Commercial Real Estate and Retail: New Business Models

The commercial real estate and retail markets are changing. Both are being impacted by the same technological, financial and societal changes. 

They both need new business models.

The reason being “The Real Estate Business is no longer about Real Estate”, or at least soon won’t be.

Why? Well the answer lies in the twin trends of the move from Products to Services and Ownership to Access.

Increasingly we are moving to an almost post consumer world where we are less bothered about accumulating more possessions and much more interested in being provided with services, experiences and ephemeral pleasures. 

So Uber instead of Cars, Spotify instead of CD’s, Netflix instead of DVD’s: on-demand this, on-demand that. Why bother to own something you seldom use, that becomes out of date rapidly, or that you really cannot afford. Rent it when you need it.

And Real Estate is not immune from this trend. 

Just as it is now easy to buy almost any Software as a Service, so it will become with real estate. Space, as a Service, is the future of real estate. On demand and where you buy exactly the features, and services, you need, whenever and wherever you are.

And there are 5 technological ‘megatrends’ (Mobile, Connectivity, Cloud, IoT, AI) that are ‘the great enablers’ of all the change heading our way. They cannot be resisted and the real estate and retail industries needs to co-opt them as friend not foe.

These 5 megatrends are enabling us to live, work, and play in different ways. We now live in a world where we do not need offices as places we go to to do our work, and we do not need shops to go shopping. Our demands have fundamentally changed.

And this change in demand will lead to a change in supply. Our customers are starting to prefer services to products, don’t need to go to a shop to go shopping, are used to being served on-demand, and are uber connected with a 1980’s supercomputer in their pocket. 

So we need ‘New’ Retail and ‘New’ Real Estate. And the likes of Alibaba are giving it to us, in the form of O2O, offline to online. In January they purchased Intime, a Chinese owner of 29 department stores and 17 shopping malls. An e-commerce company buying large quantities of physical real estate! Isn’t real estate what the real estate industry does? It seems not. Are we being, in software parlance, deprecated?

Many things in the world are becoming barbell shaped. We see the hollowing out of the middle class, and companies becoming big or staying small with little in the middle. And this applies to retail in spades. Effectively there are two classes today: quick or experiential. Even before the Whole Foods acquisition 45% of the US population lived within 20 miles of an Amazon fulfilment centre. Yet the industry wallows in the supposed attractions of click & collect. As last mile delivery gets faster, the Sword of Damocles hanging over retail gets sharper and sharper. Be fast and cheap or offer a great experience; do neither and Amazon will put you out of business.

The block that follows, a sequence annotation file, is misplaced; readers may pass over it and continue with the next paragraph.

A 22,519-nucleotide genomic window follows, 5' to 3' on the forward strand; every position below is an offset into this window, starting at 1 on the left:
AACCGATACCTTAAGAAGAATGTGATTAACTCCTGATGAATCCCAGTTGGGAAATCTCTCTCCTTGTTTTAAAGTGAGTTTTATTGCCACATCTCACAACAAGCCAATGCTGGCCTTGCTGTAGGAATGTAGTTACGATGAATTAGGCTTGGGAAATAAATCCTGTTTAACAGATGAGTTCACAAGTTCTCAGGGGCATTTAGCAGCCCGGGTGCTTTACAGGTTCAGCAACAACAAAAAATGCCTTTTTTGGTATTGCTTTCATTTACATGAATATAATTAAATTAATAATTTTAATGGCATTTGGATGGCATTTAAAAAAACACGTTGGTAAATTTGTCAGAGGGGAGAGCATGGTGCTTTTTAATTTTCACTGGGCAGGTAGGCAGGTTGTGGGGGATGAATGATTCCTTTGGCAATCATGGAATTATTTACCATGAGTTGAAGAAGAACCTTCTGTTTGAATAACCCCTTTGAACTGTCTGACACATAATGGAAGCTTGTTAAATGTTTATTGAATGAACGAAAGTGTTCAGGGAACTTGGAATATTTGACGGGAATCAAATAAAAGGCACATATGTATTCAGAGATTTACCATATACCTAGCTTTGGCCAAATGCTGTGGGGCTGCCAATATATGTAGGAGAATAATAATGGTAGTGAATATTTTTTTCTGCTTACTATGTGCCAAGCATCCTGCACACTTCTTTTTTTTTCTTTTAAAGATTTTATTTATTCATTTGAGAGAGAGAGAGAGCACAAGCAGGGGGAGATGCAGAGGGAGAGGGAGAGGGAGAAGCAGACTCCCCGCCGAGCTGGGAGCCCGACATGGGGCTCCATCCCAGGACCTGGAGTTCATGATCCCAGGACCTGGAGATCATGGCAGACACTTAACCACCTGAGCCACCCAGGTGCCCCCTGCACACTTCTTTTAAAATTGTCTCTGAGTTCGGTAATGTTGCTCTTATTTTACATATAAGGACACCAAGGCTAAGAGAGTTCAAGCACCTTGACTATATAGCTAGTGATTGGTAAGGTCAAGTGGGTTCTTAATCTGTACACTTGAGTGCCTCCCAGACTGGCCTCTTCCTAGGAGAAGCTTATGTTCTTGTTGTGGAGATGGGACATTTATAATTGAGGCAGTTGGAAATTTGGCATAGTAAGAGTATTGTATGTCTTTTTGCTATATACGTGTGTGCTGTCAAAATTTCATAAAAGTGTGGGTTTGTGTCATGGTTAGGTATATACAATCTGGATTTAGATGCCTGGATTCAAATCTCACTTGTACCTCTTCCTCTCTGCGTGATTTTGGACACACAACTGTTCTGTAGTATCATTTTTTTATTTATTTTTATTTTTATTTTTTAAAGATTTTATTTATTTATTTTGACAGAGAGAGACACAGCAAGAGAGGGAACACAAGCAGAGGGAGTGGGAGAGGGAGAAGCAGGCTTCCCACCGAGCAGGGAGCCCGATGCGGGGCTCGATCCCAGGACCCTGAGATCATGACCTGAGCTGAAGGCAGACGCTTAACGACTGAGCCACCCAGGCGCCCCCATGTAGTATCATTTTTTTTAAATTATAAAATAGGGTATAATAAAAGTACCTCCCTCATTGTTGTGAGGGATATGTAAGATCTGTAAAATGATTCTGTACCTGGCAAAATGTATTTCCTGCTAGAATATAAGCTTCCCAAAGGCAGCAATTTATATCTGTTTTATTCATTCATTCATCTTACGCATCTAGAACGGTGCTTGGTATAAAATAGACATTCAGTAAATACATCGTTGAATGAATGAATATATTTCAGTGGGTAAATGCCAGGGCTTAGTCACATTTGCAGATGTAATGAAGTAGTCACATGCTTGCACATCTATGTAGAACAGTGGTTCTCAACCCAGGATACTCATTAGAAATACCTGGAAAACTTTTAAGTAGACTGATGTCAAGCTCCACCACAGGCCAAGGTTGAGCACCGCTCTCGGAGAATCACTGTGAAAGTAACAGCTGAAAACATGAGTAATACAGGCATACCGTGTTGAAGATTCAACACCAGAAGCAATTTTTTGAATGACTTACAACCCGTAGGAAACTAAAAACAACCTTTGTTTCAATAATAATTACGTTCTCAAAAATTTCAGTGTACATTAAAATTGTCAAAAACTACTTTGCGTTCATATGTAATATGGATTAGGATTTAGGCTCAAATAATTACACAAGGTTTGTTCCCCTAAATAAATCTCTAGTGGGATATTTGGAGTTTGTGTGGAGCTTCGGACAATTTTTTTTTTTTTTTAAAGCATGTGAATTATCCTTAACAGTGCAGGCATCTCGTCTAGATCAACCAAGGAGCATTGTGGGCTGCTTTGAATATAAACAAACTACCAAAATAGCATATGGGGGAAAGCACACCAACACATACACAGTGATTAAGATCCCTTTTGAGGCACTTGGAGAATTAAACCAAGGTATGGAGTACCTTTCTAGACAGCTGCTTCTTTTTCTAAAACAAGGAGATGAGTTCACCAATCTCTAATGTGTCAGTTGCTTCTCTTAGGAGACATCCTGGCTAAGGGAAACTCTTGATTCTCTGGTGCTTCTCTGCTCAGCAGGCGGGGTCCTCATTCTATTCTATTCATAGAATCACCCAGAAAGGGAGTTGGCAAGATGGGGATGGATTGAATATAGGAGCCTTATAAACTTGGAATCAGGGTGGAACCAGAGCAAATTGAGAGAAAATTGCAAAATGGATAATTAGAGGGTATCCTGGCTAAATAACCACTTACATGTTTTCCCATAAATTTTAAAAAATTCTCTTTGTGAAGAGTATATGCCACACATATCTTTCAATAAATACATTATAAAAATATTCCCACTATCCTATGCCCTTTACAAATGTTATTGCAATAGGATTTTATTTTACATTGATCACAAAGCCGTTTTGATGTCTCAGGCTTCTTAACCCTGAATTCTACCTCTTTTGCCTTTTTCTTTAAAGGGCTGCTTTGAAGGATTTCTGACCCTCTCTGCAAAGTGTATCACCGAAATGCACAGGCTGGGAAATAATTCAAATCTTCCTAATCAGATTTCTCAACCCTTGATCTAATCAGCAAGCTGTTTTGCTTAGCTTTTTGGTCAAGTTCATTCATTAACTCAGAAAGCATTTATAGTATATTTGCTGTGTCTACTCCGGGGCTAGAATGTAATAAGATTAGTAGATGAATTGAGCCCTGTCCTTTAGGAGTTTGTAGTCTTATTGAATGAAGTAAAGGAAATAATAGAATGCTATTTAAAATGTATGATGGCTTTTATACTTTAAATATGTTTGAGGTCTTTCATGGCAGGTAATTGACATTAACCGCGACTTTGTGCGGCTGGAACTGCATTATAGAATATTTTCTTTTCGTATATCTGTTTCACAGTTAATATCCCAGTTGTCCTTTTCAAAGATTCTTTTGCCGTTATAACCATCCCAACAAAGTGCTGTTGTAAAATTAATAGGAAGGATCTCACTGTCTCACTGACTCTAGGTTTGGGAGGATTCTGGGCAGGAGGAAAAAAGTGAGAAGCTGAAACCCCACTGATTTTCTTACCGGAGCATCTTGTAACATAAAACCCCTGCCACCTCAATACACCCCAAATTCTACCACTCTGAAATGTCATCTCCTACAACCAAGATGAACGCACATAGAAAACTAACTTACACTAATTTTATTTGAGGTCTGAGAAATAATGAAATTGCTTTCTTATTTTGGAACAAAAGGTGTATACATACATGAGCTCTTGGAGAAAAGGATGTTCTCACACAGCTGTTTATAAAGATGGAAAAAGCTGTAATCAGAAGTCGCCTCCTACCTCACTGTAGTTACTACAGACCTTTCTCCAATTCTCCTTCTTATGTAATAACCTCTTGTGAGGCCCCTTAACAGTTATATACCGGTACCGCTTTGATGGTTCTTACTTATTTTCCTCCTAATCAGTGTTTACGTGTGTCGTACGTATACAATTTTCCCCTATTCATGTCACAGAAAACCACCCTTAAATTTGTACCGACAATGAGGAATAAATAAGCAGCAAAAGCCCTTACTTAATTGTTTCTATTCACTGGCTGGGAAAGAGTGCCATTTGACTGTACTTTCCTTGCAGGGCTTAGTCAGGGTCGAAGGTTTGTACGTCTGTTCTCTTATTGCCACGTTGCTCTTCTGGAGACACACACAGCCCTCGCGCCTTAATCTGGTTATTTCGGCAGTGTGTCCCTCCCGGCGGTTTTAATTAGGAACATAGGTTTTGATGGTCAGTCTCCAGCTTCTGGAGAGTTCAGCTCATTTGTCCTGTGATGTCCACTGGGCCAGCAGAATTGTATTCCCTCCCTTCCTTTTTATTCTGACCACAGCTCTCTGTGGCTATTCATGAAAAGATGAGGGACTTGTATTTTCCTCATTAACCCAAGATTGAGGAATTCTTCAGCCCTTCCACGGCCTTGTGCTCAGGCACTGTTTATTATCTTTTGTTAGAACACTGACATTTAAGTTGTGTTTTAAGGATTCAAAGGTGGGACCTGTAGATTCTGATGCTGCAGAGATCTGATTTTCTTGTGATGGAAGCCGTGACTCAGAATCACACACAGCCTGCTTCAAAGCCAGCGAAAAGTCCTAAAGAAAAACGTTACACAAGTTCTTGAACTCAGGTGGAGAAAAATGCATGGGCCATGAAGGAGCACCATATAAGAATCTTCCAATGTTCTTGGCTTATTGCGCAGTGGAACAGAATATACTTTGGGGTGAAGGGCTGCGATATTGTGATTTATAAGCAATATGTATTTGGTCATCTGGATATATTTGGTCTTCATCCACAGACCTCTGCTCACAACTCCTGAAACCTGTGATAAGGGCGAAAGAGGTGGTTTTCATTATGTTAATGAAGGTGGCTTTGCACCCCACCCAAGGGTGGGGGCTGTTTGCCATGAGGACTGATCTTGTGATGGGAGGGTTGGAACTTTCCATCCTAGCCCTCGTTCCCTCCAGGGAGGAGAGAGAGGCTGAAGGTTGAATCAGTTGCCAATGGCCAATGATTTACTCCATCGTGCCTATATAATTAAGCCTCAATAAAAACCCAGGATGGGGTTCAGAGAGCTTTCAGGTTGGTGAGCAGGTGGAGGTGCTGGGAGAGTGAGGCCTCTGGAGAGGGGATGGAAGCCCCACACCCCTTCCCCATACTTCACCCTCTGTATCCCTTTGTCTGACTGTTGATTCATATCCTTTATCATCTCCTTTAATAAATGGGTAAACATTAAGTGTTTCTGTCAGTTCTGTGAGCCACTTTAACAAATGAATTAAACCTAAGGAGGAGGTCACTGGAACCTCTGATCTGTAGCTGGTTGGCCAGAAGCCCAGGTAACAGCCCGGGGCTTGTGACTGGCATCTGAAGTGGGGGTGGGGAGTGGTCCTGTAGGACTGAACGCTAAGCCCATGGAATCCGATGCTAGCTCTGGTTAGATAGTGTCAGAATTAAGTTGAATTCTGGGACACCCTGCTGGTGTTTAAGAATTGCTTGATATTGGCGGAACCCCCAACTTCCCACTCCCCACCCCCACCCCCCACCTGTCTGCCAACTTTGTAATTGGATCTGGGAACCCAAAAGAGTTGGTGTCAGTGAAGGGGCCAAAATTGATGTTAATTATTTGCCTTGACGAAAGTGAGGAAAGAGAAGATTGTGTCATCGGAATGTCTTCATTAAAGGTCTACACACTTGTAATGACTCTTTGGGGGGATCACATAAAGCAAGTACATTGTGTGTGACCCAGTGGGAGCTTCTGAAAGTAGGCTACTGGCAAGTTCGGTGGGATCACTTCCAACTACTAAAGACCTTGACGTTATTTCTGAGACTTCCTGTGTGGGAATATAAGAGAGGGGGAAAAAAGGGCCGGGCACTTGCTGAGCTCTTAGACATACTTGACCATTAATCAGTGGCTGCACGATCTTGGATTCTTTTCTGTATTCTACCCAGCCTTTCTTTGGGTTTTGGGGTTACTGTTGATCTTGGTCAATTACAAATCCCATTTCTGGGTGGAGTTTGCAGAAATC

The upside, if you think with your off work consumer hat on, is that shops are going to get very much better than they are today. Better brands, better products, better stores, better customer service. Everything about shopping is going to be better. When your customer no longer needs you, you have to try a lot harder at making them want you.

And there are many examples already of brands that are rethinking what retailing means when it is no longer about distribution. Making great use of the same technology that is changing everything else.

Artificial Intelligence is why Alibaba have bought Intime: as they themselves say, they are not in fact an e-commerce company, they are a data company. And retail is the perfect industry to make use of artificial intelligence. From end to end, the dynamics and processes are almost tailor made to take advantage of AI. Which is of course why those who can, will. As mooted above, maybe real estate people are not the best people to manage real estate?

Or rather, real estate is going to have to become a different business, with different business models. No longer will understanding bricks and mortar, and delivering a product suffice. No longer will the customer of a shopping centre owner be the retailers who pay their rent. No, the people that pay are no longer who you need to pay the most attention to. That worked in the Product era, it doesn’t in the Service era.

Marc Andreessen, who wrote the first web browser, coined the term ‘Software is eating the world’. It has already eaten the music, film, taxi and hotel industries. It is now coming for retail.

This is a summary of the presentation I gave as part of the Bayfield Training course on 'Shopping Centre Investment'.